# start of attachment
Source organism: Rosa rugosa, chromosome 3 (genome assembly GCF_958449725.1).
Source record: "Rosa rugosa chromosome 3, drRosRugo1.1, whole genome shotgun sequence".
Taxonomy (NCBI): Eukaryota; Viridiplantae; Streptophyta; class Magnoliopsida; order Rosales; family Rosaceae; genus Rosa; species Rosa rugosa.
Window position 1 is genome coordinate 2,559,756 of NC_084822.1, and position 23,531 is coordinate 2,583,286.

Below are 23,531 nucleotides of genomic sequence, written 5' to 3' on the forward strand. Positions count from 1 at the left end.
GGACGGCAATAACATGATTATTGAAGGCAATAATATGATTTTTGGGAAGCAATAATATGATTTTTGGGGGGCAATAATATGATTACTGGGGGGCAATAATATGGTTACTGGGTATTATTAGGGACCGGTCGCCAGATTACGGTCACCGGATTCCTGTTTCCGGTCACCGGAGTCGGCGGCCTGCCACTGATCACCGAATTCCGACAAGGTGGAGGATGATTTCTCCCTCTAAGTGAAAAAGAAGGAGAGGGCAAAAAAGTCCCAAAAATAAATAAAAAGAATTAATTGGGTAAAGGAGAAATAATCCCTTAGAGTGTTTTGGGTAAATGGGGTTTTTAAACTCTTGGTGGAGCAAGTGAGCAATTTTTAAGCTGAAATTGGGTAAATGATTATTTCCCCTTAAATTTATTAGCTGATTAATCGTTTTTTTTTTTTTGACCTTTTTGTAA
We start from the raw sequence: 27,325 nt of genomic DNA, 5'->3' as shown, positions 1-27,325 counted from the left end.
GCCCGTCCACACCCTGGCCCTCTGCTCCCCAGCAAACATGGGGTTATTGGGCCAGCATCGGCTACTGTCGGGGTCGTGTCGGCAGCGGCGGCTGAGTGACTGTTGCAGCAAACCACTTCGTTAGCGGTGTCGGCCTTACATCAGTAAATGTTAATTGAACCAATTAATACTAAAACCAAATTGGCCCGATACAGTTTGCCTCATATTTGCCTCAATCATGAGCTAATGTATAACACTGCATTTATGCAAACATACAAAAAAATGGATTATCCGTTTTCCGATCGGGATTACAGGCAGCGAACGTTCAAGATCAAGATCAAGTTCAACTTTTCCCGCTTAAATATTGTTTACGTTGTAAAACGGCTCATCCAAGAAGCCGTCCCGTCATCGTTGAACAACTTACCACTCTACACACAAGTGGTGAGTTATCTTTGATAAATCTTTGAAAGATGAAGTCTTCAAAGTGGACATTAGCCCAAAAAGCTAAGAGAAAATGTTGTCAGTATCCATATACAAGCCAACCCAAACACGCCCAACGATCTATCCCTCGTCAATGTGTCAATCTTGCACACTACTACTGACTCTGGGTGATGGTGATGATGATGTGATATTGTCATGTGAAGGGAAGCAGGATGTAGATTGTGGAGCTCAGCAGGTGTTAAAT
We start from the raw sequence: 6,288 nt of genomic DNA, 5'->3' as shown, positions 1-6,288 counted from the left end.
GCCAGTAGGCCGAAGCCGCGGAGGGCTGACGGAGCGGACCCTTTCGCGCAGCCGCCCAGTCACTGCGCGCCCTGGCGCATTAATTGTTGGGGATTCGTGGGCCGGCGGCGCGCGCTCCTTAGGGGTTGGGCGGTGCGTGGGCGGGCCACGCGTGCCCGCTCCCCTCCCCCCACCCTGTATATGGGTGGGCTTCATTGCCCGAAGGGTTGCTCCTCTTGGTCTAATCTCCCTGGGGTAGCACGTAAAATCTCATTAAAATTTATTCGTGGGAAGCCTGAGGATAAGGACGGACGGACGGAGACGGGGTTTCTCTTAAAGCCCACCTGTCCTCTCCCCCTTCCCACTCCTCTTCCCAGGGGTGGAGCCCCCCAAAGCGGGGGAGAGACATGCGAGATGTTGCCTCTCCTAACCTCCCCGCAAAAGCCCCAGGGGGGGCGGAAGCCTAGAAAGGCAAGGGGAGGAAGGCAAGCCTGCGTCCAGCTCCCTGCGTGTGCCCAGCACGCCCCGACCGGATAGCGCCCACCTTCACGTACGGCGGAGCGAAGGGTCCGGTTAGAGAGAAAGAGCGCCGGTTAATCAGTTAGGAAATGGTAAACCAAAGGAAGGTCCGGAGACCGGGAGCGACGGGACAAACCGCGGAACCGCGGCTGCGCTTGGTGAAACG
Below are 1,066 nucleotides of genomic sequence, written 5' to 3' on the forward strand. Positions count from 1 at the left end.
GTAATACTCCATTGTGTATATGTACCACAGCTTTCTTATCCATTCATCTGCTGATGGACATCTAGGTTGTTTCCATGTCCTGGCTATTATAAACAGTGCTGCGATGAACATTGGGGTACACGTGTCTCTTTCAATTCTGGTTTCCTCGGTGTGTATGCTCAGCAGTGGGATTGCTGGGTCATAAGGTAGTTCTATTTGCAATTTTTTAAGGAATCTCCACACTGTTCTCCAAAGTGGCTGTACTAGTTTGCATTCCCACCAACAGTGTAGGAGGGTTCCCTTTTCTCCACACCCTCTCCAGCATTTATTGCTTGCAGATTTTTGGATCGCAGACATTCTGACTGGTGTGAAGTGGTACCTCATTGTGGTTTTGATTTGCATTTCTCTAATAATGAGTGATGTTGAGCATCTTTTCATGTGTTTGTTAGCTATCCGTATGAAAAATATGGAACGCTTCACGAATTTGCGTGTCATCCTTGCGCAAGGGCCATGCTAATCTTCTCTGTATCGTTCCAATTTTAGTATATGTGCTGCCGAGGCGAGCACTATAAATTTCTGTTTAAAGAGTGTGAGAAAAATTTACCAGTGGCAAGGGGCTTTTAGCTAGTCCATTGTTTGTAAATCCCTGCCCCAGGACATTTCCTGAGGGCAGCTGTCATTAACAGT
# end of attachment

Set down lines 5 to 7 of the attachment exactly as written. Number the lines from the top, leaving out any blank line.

Below are 23,531 nucleotides of genomic sequence, written 5' to 3' on the forward strand. Positions count from 1 at the left end.
GGACGGCAATAACATGATTATTGAAGGCAATAATATGATTTTTGGGAAGCAATAATATGATTTTTGGGGGGCAATAATATGATTACTGGGGGGCAATAATATGGTTACTGGGTATTATTAGGGACCGGTCGCCAGATTACGGTCACCGGATTCCTGTTTCCGGTCACCGGAGTCGGCGGCCTGCCACTGATCACCGAATTCCGACAAGGTGGAGGATGATTTCTCCCTCTAAGTGAAAAAGAAGGAGAGGGCAAAAAAGTCCCAAAAATAAATAAAAAGAATTAATTGGGTAAAGGAGAAATAATCCCTTAGAGTGTTTTGGGTAAATGGGGTTTTTAAACTCTTGGTGGAGCAAGTGAGCAATTTTTAAGCTGAAATTGGGTAAATGATTATTTCCCCTTAAATTTATTAGCTGATTAATCGTTTTTTTTTTTTTGACCTTTTTGTAA
We start from the raw sequence: 27,325 nt of genomic DNA, 5'->3' as shown, positions 1-27,325 counted from the left end.